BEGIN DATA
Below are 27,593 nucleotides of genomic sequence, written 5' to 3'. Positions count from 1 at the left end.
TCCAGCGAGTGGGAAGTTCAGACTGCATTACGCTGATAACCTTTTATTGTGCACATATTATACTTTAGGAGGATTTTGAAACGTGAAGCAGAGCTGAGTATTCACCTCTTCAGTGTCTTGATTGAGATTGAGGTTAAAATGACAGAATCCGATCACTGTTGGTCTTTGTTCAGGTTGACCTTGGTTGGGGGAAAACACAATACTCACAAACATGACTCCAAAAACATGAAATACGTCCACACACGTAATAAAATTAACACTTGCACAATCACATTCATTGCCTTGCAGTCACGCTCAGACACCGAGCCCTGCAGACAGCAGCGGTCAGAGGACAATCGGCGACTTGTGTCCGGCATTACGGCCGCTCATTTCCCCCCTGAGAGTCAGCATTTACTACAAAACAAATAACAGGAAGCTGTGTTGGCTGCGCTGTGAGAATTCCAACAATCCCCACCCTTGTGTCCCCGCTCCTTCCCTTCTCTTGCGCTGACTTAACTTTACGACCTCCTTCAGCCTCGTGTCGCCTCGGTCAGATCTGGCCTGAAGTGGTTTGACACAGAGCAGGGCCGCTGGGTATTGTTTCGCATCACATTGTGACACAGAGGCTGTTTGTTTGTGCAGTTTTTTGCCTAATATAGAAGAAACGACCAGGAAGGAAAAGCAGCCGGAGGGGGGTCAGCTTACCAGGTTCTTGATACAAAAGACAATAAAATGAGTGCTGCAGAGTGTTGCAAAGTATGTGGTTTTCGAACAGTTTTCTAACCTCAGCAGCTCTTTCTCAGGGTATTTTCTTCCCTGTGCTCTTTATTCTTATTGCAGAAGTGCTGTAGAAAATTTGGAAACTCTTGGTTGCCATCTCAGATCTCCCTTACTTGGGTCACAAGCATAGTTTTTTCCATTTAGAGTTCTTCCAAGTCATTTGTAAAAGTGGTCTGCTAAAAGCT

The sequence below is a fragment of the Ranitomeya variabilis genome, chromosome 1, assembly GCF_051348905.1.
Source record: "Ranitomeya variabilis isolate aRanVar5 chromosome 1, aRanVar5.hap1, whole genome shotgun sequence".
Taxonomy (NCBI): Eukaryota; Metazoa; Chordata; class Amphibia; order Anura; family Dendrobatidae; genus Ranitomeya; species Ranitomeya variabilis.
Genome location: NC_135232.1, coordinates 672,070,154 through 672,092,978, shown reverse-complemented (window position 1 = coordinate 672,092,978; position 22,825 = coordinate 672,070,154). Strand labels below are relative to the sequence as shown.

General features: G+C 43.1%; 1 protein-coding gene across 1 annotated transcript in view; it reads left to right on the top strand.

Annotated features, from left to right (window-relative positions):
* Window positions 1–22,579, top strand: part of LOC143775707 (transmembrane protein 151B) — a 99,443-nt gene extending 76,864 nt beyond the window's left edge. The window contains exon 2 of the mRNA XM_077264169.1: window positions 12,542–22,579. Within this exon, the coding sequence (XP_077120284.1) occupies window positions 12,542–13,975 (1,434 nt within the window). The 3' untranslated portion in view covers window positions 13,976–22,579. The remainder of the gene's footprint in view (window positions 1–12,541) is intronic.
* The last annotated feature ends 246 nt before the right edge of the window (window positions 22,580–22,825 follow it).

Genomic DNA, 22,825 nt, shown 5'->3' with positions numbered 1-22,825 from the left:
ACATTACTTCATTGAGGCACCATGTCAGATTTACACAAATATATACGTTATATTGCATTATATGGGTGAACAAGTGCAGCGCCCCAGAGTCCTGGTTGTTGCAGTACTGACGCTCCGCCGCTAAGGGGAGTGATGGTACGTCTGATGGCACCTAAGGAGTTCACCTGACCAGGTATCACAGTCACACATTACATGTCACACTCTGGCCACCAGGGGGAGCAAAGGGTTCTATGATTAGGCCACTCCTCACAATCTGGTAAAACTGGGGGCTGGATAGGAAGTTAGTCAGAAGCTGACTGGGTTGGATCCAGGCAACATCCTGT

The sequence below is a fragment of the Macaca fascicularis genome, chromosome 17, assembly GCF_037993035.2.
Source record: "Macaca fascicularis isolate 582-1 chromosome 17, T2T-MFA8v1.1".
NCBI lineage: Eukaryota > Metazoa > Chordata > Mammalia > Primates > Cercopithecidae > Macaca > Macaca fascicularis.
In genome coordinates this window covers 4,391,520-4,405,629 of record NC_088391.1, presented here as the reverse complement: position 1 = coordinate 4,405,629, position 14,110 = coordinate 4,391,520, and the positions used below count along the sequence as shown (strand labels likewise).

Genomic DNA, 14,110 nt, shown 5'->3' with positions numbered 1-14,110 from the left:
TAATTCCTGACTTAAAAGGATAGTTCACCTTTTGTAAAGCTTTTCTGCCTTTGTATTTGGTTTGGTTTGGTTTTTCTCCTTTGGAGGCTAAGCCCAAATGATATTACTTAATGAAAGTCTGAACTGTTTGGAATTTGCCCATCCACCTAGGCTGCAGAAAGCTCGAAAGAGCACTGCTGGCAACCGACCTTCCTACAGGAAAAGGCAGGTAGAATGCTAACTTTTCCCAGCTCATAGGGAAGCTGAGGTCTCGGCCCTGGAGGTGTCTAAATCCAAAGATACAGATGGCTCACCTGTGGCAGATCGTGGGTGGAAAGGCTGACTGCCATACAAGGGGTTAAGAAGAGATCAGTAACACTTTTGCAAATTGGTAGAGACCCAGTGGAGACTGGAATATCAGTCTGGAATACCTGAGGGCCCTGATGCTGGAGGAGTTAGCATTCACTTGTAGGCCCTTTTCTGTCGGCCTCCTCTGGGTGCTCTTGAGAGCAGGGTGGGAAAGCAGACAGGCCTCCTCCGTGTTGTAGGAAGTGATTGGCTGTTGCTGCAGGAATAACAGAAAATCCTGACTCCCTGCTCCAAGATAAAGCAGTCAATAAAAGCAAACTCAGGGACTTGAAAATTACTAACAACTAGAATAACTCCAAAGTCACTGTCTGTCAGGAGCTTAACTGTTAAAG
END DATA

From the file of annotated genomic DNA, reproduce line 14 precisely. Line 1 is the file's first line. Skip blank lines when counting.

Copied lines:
Source record: "Macaca fascicularis isolate 582-1 chromosome 17, T2T-MFA8v1.1".